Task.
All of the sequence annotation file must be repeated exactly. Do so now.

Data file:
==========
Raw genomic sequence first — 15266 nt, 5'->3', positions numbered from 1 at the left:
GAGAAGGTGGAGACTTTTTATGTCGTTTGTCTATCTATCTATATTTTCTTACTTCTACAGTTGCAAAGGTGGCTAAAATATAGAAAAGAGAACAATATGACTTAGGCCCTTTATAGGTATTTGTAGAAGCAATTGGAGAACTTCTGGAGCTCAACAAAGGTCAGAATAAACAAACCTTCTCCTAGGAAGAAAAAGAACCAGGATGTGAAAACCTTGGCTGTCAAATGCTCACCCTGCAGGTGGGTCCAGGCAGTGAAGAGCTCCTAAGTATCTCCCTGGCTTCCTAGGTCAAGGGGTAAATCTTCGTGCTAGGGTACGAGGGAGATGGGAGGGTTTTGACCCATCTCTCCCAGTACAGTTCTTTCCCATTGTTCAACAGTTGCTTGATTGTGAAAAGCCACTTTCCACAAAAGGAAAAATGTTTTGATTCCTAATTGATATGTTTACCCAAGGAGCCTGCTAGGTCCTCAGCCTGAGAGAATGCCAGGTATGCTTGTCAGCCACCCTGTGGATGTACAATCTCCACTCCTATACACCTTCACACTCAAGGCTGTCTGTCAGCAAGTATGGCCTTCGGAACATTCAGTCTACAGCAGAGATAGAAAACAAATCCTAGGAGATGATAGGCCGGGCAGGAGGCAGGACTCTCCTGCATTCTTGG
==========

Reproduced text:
Raw genomic sequence first — 15266 nt, 5'->3', positions numbered from 1 at the left:
GAGAAGGTGGAGACTTTTTATGTCGTTTGTCTATCTATCTATATTTTCTTACTTCTACAGTTGCAAAGGTGGCTAAAATATAGAAAAGAGAACAATATGACTTAGGCCCTTTATAGGTATTTGTAGAAGCAATTGGAGAACTTCTGGAGCTCAACAAAGGTCAGAATAAACAAACCTTCTCCTAGGAAGAAAAAGAACCAGGATGTGAAAACCTTGGCTGTCAAATGCTCACCCTGCAGGTGGGTCCAGGCAGTGAAGAGCTCCTAAGTATCTCCCTGGCTTCCTAGGTCAAGGGGTAAATCTTCGTGCTAGGGTACGAGGGAGATGGGAGGGTTTTGACCCATCTCTCCCAGTACAGTTCTTTCCCATTGTTCAACAGTTGCTTGATTGTGAAAAGCCACTTTCCACAAAAGGAAAAATGTTTTGATTCCTAATTGATATGTTTACCCAAGGAGCCTGCTAGGTCCTCAGCCTGAGAGAATGCCAGGTATGCTTGTCAGCCACCCTGTGGATGTACAATCTCCACTCCTATACACCTTCACACTCAAGGCTGTCTGTCAGCAAGTATGGCCTTCGGAACATTCAGTCTACAGCAGAGATAGAAAACAAATCCTAGGAGATGATAGGCCGGGCAGGAGGCAGGACTCTCCTGCATTCTTGG